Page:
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Opinion: Italy's baroque system

When Matteo Renzi took office, he promised to wreck the old structures that have been slowing Italy down for decades. But on Sunday he was hit by the wrecking ball himself, writes Andreas Rostek-Buetti.

In the beginning, Renzi's claim to be the wrecking ball for Italy's outdated structures was very popular. A young man who had been the successful mayor of Florence, a gifted speaker and somebody who seemed to have the self-confidence to turn Italy around. He had to be the right one to clean up his party, to get things right again in Italy's economy and preferably in all of Europe.  Italy just loves such baroque characters, even if they look like young and modern innovators.

Rostek Andreas Kommentarbild App

Andreas Rostek-Buetti

Good slogans are not enough

The man, who was never elected but nevertheless made it to the top of the EU's third biggest country and the world's eighth largest economy, has never been at a loss when it came to talk big. He also had plenty of pretentious plans. But his policy simply didn't show results, even before his defeat in the referendum.

This is what the majority of Italy's voters have attested Renzi in a massive turnout which has hardly been seen before in the country. Renzi's received the answer of the electorate for the lack of success, combined with his arrogance. The fact that the reform of Italy's constitution and bicameral parliamentary system has been left behind, almost seems to be a mere collateral damage.

A little while ago, hopes had been high that Italy would be on the right track with this young, energetic Social Democrat after years of stagnation during the Berlusconi years. But now is the time to take a look at the balance sheet after two and a half years with Renzi at the helm.

Until today, Italy has not yet overcome the economic shocks of the global financial crisis of 2008. Italy's growth has been stalling or sluggish at best with less than a one percent economic expansion - something that won't change in the near future. The country's level of debt is as high as ever. Currently it stands at 135 percent of GDP. No country in the eurozone has more outstanding debt than Italy.

Jobs, Jobs, Jobs!

Since 2007, per-capita income has slipped down ten percent, a major setback for the majority of Italians. Not for all of them, of course, but for many millions. Enough voters to give the country's prime minister the boot. Especially Italy's young generation is affected. The country's unemployment rate stands at 11.7 percent. And almost every third Italian between 20 and 24 does not have a job.

And yes, finally there are Italy's banks with a heap of non-performing loans. Experts estimate the level of bad loans to be around 360 billion euros ($284 billion). Instead of lending money to businesses to stimulate the economy, banks like the venerable but ailing Monte dei Paschi di Siena have been battling for survival. It's a vicious cycle because first of all, the success of the Italian economy is based on the country's small and medium-size enterprises, which rely heavily on outside capital.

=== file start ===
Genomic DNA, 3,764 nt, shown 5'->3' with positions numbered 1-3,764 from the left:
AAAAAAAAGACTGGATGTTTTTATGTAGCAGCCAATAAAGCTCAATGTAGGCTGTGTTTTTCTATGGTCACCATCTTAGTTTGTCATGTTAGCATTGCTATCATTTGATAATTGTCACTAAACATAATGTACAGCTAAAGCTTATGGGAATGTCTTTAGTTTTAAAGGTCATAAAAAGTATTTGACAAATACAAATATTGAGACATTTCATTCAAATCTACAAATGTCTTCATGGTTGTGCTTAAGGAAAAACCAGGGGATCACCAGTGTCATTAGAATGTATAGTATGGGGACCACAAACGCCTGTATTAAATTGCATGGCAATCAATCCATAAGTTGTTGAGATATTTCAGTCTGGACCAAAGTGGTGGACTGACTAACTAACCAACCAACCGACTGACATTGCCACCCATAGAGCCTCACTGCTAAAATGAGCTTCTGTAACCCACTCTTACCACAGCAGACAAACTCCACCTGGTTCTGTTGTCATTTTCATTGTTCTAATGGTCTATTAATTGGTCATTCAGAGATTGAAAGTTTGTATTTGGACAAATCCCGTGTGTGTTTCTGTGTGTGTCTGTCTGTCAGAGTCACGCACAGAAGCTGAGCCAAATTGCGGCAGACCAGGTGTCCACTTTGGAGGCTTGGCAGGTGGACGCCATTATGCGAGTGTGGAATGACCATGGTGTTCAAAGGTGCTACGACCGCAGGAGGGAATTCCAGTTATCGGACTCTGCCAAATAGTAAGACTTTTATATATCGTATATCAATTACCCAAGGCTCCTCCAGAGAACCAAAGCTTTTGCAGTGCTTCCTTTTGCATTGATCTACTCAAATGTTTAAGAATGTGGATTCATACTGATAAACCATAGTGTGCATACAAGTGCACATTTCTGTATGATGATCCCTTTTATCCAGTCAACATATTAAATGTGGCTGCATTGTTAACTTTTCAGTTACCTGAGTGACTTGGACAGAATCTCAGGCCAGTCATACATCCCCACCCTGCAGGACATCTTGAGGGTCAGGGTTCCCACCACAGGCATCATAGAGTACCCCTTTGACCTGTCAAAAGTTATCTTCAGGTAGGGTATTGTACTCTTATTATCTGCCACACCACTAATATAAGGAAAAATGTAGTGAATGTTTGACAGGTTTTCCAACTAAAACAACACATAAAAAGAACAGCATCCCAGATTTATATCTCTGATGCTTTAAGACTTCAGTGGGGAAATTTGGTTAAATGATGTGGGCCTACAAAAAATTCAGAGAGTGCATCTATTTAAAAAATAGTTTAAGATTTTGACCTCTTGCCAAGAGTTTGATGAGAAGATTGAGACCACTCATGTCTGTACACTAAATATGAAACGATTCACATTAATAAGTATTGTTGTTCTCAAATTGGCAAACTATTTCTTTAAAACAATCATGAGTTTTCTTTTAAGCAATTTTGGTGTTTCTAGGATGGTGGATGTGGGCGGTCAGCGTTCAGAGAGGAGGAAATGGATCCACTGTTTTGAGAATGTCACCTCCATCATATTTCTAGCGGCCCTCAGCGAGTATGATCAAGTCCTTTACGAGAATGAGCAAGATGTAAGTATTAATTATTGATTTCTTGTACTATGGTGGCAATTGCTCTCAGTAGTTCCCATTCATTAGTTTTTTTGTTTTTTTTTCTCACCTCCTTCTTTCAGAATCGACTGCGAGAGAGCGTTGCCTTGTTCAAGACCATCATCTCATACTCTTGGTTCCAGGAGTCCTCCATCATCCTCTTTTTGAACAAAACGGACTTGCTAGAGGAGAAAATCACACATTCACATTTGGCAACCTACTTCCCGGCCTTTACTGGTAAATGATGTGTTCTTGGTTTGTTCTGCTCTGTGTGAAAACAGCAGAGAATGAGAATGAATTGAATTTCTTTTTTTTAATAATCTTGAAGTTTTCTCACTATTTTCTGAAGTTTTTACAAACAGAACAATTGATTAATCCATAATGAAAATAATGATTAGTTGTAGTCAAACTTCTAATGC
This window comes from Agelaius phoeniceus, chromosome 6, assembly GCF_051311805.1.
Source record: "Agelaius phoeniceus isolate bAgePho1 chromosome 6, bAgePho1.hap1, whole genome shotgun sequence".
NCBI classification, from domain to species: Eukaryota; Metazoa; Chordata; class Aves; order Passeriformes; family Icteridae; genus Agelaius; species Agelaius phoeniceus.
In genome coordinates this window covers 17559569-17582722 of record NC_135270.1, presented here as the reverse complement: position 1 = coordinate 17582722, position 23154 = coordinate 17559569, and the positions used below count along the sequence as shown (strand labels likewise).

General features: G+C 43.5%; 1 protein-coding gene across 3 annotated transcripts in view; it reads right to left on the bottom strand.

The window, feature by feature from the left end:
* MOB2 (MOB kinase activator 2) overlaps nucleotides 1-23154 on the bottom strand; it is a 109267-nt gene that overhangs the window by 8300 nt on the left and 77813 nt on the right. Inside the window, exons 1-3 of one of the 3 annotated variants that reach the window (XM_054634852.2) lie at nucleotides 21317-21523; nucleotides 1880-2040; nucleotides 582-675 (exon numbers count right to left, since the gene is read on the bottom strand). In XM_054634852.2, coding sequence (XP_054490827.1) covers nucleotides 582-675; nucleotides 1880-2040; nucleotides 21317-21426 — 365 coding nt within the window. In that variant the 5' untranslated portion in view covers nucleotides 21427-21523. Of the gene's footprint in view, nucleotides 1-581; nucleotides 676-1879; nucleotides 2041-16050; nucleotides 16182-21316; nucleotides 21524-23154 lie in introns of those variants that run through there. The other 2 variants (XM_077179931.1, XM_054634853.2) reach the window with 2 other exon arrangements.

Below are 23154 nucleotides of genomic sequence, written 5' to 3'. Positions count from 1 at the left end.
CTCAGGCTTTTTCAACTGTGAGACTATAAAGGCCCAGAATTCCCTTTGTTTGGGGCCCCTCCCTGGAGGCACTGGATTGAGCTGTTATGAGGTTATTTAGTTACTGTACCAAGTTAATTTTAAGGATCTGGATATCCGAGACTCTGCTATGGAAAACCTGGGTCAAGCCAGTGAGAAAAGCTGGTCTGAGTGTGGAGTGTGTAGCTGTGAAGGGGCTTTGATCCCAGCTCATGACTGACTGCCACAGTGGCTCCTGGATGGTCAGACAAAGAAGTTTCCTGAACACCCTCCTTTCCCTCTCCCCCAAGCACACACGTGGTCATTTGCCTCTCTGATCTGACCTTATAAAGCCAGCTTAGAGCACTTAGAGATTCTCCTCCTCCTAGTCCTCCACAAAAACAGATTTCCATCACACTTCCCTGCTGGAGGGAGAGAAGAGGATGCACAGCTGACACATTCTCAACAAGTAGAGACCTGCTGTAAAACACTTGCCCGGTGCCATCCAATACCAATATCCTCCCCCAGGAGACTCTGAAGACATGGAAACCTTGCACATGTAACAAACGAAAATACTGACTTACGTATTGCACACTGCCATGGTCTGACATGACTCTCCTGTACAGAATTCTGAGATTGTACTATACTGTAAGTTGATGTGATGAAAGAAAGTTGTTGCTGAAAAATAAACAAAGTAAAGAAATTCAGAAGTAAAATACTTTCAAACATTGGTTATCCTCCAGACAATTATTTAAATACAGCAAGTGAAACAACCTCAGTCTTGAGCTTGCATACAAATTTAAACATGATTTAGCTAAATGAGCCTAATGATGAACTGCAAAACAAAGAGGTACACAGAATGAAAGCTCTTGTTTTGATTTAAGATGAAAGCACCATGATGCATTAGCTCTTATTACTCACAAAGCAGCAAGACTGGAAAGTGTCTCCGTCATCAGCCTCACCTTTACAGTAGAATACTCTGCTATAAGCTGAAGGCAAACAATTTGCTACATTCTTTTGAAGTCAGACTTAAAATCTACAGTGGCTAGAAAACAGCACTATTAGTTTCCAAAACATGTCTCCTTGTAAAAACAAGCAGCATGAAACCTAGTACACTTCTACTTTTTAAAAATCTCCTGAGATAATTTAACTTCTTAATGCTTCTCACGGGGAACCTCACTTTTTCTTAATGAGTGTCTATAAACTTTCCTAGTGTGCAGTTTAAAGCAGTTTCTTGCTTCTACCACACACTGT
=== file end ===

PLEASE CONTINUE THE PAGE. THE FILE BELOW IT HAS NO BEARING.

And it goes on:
Instead, the financially stricken bank from Siena now has to fear for its five billion euro rescue package. It remains to be seen if the ailing bank will be able to find enough financial backers without the essential political backing from Rome. And the crisis of Monte dei Paschi has the potential to unhinge the entire financial sector of the country. Because if there are not enough funds to save Monte dei Paschi, what will happen to Italy's biggest bank? Even the Milan-based UniCredit is struggling to raise 13 billion euros of additional capital.

Banks and public budgets are closely linked with each other and, of course, an impending government crisis causes great anxiety. But Italy's banks do not alone have giant heaps of bad loans: they also finance staggering amounts of Italy's sovereign debt.

Italy needs reforms!

But despite all this, Italy has been able to maintain its position as one of the world's biggest economies for years. Even though some people in the north of the continent might look down south with malice and a quizzical look on their faces. After nearly seventy governments in seven decades in Rome since the end of World War II, that hasn't changed. The country's political and economic system has been surprisingly flexible - before the euro and since the country adopted the single currency. Without Renzi, with Renzi and probably after Renzi.

But after all, the much needed reforms that have sealed the fate of Renzi are long overdue.  A baroque system, sporting two chambers of parliament with equal rights, is not a showcase of democracy. It is expensive and slow. An assertive government in Rome doesn't have to remind us of Mussolini. It would rather pave the way for Italy's modernization which is long overdue. The beneficiaries of a deadlocked system have been impeding reforms for many years, in Italy's south as well as in the country's rather euroskeptical north.

All this will be on the agenda again, after another of so many intermediate stages with what is known as a 'technocratic government'. Nothing will be solved on its own and a new government won't be able to sort everything out. The country has just lost valuable time. Because it has counted too many times on leaders like Berlusconi, Renzi or Grillo. Beppe Grillo with his 'Five Star' movement now could be the profiteer after Renzi's lost battle.

And with his smart and frightful political slogans he will also remain a beneficiary of this baroque system, whose reconstruction could have started with this constitutional reform.

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